Shared Power Strategy Rule 2: We Are Beneficiary-Centered

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I hope you got a chance to download The Shared Power Strategy™ Rule Book last week and have started to think about how you might use it to transform the way your nonprofit thinks about and approaches strategy.

Of all the rules within the Rule Book, Rule #2 is the one that seems the most obvious, yet gets overlooked most often. This rule is all about remembering who we really work for as nonprofit leaders—the people and communities who use and stand to benefit from our programs and services—and then centering their priorities in our strategies. It seems like a no-brainer, but the pressure to put other stakeholders (like funders and donors) first is real, making this rule much easier to believe in than it is to actually abide by. 

As challenging as this rule can be to follow, it’s absolutely essential to get it right if your nonprofit cares about making an authentic impact, and spending its time on the right things, for the right reasons.

Read on for an overview of Rule #2, and stay tuned in the coming weeks for a variety of resources and tools that will help you put these concepts into practice.

 Rule 2: We Are BENEFICIARY-CENTERED

We put the priorities of those we serve first.

Last week, Rule #1 proclaimed “we are accountable.” But with accountability comes the question: “accountable to whom?”

Our organization commits to holding itself accountable first and foremost to our so-called “beneficiaries”: the people and communities who are reached by our programs and services, and those most affected by the issues we exist to address. 

When it comes to shaping our strategies, we center their priorities above all others.

This might sound like an obvious choice, but for many organizations, it’s not. Historically, so many nonprofits have fallen into the trap of centering those who hold the purse strings—namely boards, donors and funders—when developing strategies and accounting for impact. Those benefactors are indeed important for our survival, but we must ask: survival to what end? Maintaining financial sustainability through the good favor of donors and funders is pointless if our work does not adequately address the needs of the people and communities we exist to serve.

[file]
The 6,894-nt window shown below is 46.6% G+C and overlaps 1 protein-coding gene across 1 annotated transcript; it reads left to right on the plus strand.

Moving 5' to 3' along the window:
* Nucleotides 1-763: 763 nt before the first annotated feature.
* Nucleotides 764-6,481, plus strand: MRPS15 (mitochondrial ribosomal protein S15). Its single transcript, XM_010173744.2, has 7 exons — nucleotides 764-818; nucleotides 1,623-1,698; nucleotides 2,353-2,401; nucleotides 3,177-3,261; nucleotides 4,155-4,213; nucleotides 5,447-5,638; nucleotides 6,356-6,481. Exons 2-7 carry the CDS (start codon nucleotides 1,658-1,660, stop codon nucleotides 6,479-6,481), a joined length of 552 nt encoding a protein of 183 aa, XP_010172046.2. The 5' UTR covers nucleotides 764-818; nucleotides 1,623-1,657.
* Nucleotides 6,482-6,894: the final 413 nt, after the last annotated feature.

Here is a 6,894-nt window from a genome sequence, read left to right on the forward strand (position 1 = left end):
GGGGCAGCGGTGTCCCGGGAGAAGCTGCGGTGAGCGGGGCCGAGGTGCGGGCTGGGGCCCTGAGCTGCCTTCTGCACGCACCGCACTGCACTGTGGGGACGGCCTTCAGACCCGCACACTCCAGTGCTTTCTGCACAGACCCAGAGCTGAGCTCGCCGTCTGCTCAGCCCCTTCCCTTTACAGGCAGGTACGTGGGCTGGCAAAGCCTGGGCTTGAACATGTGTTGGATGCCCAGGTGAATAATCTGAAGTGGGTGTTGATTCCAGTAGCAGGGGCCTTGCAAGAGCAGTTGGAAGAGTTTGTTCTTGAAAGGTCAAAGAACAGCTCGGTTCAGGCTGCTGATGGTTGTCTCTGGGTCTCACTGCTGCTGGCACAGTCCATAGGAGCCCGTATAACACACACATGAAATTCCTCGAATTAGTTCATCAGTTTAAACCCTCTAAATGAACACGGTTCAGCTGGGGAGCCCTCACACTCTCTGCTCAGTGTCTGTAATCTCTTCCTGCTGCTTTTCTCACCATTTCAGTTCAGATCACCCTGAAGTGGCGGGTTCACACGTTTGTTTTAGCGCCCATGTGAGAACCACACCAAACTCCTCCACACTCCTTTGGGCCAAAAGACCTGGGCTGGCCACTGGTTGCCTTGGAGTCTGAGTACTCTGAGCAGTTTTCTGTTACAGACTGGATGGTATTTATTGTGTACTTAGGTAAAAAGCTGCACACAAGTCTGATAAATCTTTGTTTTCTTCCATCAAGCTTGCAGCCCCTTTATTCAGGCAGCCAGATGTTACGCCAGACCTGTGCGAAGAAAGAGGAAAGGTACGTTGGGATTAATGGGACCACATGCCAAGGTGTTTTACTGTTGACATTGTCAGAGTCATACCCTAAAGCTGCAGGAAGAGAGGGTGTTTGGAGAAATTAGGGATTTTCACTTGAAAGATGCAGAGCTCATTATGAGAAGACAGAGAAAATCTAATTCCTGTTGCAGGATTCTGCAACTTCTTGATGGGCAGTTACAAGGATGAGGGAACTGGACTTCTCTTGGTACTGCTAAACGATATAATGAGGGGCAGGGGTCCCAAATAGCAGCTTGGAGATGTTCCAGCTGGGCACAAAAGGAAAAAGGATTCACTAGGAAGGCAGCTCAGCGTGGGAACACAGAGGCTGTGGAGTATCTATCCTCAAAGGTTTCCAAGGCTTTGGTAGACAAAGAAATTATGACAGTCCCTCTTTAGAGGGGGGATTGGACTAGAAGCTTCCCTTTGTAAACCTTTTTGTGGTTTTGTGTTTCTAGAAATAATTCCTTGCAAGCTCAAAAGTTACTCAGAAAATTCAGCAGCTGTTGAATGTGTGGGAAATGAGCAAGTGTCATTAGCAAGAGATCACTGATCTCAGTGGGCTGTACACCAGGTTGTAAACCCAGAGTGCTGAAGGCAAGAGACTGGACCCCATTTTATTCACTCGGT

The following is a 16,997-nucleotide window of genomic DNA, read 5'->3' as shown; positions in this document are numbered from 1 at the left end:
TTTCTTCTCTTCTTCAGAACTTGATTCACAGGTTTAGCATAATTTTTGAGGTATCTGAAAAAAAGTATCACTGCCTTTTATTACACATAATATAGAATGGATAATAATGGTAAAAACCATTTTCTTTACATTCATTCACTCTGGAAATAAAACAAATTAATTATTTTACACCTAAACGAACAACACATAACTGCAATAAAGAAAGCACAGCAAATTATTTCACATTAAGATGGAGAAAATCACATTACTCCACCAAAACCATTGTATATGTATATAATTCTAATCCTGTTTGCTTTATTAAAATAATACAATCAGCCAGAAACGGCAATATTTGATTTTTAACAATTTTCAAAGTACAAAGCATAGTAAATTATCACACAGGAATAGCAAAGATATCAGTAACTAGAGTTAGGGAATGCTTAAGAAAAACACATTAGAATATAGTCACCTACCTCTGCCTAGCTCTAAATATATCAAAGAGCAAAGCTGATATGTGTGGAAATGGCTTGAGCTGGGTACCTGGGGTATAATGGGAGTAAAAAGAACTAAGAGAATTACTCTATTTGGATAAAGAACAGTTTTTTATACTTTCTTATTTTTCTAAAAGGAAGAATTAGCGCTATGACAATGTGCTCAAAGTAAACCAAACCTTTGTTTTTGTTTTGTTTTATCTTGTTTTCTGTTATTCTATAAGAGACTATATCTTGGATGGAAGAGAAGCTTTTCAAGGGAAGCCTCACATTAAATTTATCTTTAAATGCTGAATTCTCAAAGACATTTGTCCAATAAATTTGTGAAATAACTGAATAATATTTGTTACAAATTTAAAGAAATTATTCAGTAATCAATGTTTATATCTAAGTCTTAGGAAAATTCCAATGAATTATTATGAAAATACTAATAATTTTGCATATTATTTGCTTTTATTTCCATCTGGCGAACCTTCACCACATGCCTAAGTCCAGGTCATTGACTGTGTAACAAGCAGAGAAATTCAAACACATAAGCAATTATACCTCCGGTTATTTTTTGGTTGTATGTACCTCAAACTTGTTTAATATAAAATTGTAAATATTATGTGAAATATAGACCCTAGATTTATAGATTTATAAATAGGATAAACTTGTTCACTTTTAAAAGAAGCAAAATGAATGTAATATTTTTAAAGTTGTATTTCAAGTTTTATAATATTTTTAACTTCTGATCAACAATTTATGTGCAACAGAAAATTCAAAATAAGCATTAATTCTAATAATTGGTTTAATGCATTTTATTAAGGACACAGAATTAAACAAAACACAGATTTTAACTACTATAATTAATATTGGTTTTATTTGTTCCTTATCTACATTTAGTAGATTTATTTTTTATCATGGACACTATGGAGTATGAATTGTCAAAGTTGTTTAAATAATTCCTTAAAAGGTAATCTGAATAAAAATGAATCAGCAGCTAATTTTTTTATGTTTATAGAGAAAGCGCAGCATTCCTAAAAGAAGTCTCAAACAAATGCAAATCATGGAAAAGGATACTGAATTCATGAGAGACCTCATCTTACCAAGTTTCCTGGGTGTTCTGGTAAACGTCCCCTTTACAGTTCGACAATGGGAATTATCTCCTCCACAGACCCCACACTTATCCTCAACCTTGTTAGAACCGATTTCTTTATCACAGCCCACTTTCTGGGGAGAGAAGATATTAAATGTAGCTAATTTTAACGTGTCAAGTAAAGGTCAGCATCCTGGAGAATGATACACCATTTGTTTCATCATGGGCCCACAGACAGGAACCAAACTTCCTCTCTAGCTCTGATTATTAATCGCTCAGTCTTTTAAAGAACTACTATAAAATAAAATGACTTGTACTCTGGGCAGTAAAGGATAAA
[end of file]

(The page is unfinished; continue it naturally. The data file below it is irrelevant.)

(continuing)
Historically, so many nonprofits have fallen into the trap of centering those who hold the purse strings—namely boards, donors and funders—when developing strategies and accounting for impact. Click To Tweet

Every time we begin to shape a new strategy or evaluate an existing one, we ensure our beneficiaries are not just in the room, but at the head of the table. We elevate their voices, ensuring they are heard above all others, rather than drowned out by those of donors, board members, or other stakeholders who have historically been considered “more powerful.” We do so with sensitivity to their interest in and accessibility for involvement, using a spectrum of mechanisms for capturing their insights and input, from surveys and focus groups, to interviews to stakeholder committees where participants are compensated for their time.

In cases where our immediate beneficiaries are difficult to engage for input directly (such as with youth, people living with certain disabilities, or those who have recently experienced trauma), we engage people who are in tune with their needs and perspectives, such as families, caregivers and counselors.

We continually ask ourselves how our strategies can better respond to our beneficiaries’ needs and priorities, and when it comes time to measure our impact, we place more weight on their response to our work than anything else. 

Download The Shared Power Strategy™ Rule Book

Within it are the five new rules that will transform the way your nonprofit approaches strategy, making the process more effective, inclusive and equitable. 

A picture of the Shared Power Strategy™ Rule Book

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